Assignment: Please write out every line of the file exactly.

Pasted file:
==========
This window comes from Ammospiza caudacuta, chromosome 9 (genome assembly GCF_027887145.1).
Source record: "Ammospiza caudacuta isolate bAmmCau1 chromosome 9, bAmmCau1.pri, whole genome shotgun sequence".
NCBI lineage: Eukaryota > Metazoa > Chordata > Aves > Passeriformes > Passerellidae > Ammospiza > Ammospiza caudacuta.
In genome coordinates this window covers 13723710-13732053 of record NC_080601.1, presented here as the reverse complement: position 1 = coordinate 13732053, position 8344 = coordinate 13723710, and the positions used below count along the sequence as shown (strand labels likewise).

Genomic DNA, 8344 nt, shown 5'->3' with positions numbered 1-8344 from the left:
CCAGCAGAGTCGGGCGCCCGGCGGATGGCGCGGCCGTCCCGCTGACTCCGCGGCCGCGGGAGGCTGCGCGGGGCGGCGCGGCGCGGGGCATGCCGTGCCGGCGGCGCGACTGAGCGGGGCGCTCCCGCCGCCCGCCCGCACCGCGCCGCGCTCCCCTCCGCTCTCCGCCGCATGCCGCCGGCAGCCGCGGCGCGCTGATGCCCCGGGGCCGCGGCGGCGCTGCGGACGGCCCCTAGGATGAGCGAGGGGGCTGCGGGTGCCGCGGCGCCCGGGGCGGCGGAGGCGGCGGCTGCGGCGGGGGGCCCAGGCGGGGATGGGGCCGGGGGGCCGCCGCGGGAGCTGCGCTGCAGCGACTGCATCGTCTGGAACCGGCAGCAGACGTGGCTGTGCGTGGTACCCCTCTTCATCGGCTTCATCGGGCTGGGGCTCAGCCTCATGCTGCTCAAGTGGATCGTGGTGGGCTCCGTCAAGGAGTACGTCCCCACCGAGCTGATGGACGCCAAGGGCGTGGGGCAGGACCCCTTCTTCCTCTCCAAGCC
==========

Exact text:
This window comes from Ammospiza caudacuta, chromosome 9 (genome assembly GCF_027887145.1).
Source record: "Ammospiza caudacuta isolate bAmmCau1 chromosome 9, bAmmCau1.pri, whole genome shotgun sequence".
NCBI lineage: Eukaryota > Metazoa > Chordata > Aves > Passeriformes > Passerellidae > Ammospiza > Ammospiza caudacuta.
In genome coordinates this window covers 13723710-13732053 of record NC_080601.1, presented here as the reverse complement: position 1 = coordinate 13732053, position 8344 = coordinate 13723710, and the positions used below count along the sequence as shown (strand labels likewise).

Genomic DNA, 8344 nt, shown 5'->3' with positions numbered 1-8344 from the left:
CCAGCAGAGTCGGGCGCCCGGCGGATGGCGCGGCCGTCCCGCTGACTCCGCGGCCGCGGGAGGCTGCGCGGGGCGGCGCGGCGCGGGGCATGCCGTGCCGGCGGCGCGACTGAGCGGGGCGCTCCCGCCGCCCGCCCGCACCGCGCCGCGCTCCCCTCCGCTCTCCGCCGCATGCCGCCGGCAGCCGCGGCGCGCTGATGCCCCGGGGCCGCGGCGGCGCTGCGGACGGCCCCTAGGATGAGCGAGGGGGCTGCGGGTGCCGCGGCGCCCGGGGCGGCGGAGGCGGCGGCTGCGGCGGGGGGCCCAGGCGGGGATGGGGCCGGGGGGCCGCCGCGGGAGCTGCGCTGCAGCGACTGCATCGTCTGGAACCGGCAGCAGACGTGGCTGTGCGTGGTACCCCTCTTCATCGGCTTCATCGGGCTGGGGCTCAGCCTCATGCTGCTCAAGTGGATCGTGGTGGGCTCCGTCAAGGAGTACGTCCCCACCGAGCTGATGGACGCCAAGGGCGTGGGGCAGGACCCCTTCTTCCTCTCCAAGCC